Advocacy groups and progressives in Congress on Tuesday applauded the Biden administration's appointment of Richard Cordray to oversee federal student loans and financial aid, expressing hope that the former head of the Consumer Financial Protection Bureau will encourage the White House to offer much-needed relief to the country's 45 million student borrowers.
Education Secretary Miguel Cardona announced Monday that Cordray will serve as chief operating officer of Federal Student Aid, overseeing student loan servicing companies and the regulation of universities that receive federal student aid.
Sen. Elizabeth Warren (D-Mass.), an ally of Cordray who formed the Consumer Financial Protection Bureau (CFPB), was among those who applauded the appointment.
"I'm very glad he'll be protecting student borrowers and bringing much-needed accountability to the federal student loan program," Warren said of Cordray.
.@RichCordray was a fearless @CFPB leader who forced big financial institutions to return $12 billion to people they cheated. I’m very glad he’ll be protecting student borrowers and bringing much-needed accountability to the federal student loan program. https://t.co/KvwcD2afMW
— Elizabeth Warren (@SenWarren) May 3, 2021
At CFPB, Cordray demonstrated a commitment to public service by working to rein in the payday lending industry, cutting lenders' revenue by two-thirds, according to the agency. During his tenure, the bureau returned nearly $12 billion to 29 million American consumers.
Cordray also oversaw the bureau when it brought several legal actions against for-profit education institutions and filed a major lawsuit against Navient, one of the largest federal student loan servicers.
His appointment comes amid calls from Warren, Senate Majority Leader Chuck Schumer (D-N.Y.), and other lawmakers who are demanding that President Joe Biden cancel up to $50,000 per borrower in student debt—without relying on the approval of Congress—under Section 432(a) of the Higher Education Act of 1965.
Cardona said Monday that the Education and Justice Departments are examining the possibility of canceling student debt, and Cordray declined to say whether student loan cancelation will take place with him at the helm of the Office of Federal Student Aid, but advocates expressed hope that his appointment is a "major win for progressives" on the issue.
This is a big, big deal and a major win for progressives on the issue of student debt. https://t.co/9GdBoBUDqQ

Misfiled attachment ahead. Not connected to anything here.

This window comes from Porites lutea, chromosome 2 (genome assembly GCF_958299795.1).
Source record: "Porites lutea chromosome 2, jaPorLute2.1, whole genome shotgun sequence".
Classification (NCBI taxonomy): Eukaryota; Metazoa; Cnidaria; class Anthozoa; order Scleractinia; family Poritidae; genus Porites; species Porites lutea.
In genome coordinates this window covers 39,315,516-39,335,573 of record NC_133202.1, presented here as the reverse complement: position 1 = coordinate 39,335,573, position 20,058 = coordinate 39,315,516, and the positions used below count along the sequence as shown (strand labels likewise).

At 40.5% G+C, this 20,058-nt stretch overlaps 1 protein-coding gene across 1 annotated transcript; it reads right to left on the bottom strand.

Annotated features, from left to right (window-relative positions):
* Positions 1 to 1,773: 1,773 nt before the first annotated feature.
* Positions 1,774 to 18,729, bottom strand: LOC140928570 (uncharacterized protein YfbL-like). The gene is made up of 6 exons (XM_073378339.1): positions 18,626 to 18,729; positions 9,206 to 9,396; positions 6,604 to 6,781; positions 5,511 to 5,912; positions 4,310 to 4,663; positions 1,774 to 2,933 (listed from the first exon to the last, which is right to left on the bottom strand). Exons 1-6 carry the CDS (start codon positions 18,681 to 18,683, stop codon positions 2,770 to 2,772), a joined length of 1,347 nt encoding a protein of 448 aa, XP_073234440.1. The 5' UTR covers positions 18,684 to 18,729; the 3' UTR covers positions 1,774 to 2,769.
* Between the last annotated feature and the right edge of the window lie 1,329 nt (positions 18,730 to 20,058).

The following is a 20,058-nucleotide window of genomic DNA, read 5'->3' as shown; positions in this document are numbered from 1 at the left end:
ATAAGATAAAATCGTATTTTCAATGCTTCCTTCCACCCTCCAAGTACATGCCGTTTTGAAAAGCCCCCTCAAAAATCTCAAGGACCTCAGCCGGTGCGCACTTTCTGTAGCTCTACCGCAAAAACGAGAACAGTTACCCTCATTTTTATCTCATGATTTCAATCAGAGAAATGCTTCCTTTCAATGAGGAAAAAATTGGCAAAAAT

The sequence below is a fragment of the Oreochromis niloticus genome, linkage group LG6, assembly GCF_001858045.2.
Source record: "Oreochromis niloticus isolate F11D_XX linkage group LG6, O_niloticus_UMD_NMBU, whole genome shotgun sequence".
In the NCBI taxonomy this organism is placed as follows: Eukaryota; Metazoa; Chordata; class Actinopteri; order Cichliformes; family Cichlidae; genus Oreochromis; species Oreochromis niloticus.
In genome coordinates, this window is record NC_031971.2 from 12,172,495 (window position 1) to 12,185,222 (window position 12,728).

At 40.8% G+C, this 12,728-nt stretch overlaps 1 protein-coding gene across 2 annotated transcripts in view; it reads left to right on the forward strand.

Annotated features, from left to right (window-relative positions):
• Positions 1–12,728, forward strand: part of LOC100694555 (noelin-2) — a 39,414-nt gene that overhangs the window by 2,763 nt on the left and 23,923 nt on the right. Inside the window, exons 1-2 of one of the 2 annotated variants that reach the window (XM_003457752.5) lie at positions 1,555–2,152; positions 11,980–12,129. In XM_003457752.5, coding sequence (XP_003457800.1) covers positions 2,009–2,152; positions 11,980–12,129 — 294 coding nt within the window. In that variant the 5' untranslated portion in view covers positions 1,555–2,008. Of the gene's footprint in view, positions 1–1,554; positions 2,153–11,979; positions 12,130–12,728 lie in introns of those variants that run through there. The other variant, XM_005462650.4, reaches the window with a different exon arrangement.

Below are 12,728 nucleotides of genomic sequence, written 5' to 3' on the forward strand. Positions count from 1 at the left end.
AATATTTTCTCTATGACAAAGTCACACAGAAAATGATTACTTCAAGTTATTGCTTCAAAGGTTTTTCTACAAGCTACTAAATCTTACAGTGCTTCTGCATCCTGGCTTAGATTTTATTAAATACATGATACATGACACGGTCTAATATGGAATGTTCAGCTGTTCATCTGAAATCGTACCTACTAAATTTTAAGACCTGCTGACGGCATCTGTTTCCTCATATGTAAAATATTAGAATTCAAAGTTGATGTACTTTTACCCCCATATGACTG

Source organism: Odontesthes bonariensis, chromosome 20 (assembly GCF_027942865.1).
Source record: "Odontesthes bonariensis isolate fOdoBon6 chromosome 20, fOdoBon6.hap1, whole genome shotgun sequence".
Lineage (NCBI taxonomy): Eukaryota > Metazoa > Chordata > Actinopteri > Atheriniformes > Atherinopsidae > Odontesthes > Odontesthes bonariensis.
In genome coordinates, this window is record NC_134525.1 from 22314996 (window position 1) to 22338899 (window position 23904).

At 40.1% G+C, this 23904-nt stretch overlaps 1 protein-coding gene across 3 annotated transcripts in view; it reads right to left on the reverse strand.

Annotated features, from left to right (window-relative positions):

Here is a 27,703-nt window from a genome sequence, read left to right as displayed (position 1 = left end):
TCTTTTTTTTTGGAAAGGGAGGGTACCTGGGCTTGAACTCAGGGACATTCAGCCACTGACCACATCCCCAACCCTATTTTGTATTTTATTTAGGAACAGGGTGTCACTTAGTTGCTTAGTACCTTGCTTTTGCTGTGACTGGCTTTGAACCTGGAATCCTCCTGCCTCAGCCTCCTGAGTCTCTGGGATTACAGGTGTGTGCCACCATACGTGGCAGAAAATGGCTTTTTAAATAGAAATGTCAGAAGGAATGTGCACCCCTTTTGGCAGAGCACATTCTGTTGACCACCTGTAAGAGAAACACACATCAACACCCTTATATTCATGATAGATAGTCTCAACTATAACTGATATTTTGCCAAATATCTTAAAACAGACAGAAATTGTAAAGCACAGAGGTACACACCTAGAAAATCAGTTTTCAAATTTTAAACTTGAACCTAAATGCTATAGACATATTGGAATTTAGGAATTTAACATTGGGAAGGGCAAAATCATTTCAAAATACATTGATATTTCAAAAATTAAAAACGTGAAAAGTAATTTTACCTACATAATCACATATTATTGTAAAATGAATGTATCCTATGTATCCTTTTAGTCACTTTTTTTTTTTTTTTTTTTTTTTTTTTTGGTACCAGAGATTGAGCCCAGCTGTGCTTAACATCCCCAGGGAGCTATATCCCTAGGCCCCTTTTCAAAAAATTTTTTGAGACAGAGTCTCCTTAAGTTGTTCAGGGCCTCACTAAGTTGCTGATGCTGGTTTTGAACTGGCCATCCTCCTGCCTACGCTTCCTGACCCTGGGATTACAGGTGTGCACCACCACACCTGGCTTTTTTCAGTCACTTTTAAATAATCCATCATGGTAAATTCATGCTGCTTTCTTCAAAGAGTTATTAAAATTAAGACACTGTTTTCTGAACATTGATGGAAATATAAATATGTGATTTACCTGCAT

— Rep. Pramila Jayapal (@RepJayapal) May 4, 2021
Great news. Richard Cordray was a champion for student borrowers when he was at CFPB. This shows that the administration ready to take bold action and be a true partner to address the student debt crisis. https://t.co/sr7vyDIFpU
— Randi Weingarten (@rweingarten) May 4, 2021
Our official statement, along with @revolvingdoorDC, on Biden's choice of Cordray to lead Federal Student Aid.
— Demand Progress (@demandprogress) May 3, 2021
"Cordray understands the challenges that student borrowers face, and unlike [former Education Secretary Betsy] DeVos, we are confident he will fight on behalf of borrowers rather than making their lives even more difficult," said Maria Langholz, spokesperson for the Demand Progress Education Fund. "In this role he must not only undo the disastrous legacy of DeVos but play a key role in making massive student debt forgiveness a reality."
Cordray now holds "the single most important job in the executive branch for canceling student debt," said Jeff Hauser, executive director of the Revolving Door Project. "We expect Cordray to take these needed reforms seriously given his excellent history at the CFPB."
"That said, we won't hesitate to be critical if needed," he added.
Other issues Cordray is likely to work on at the Education Department include reforming targeted loan forgiveness programs aimed at public service workers, borrowers with disabilities, and people who have been defrauded by colleges; and managing the department's decision to restart monthly federal student loan and interest payments following a pause that has been in place since March 2020, in light of the pandemic. The pause is currently scheduled to last until September 30.
Republished from Common Dreams (Julia Conley, staff writer) under Creative Commons (CC BY-NC-ND 3.0).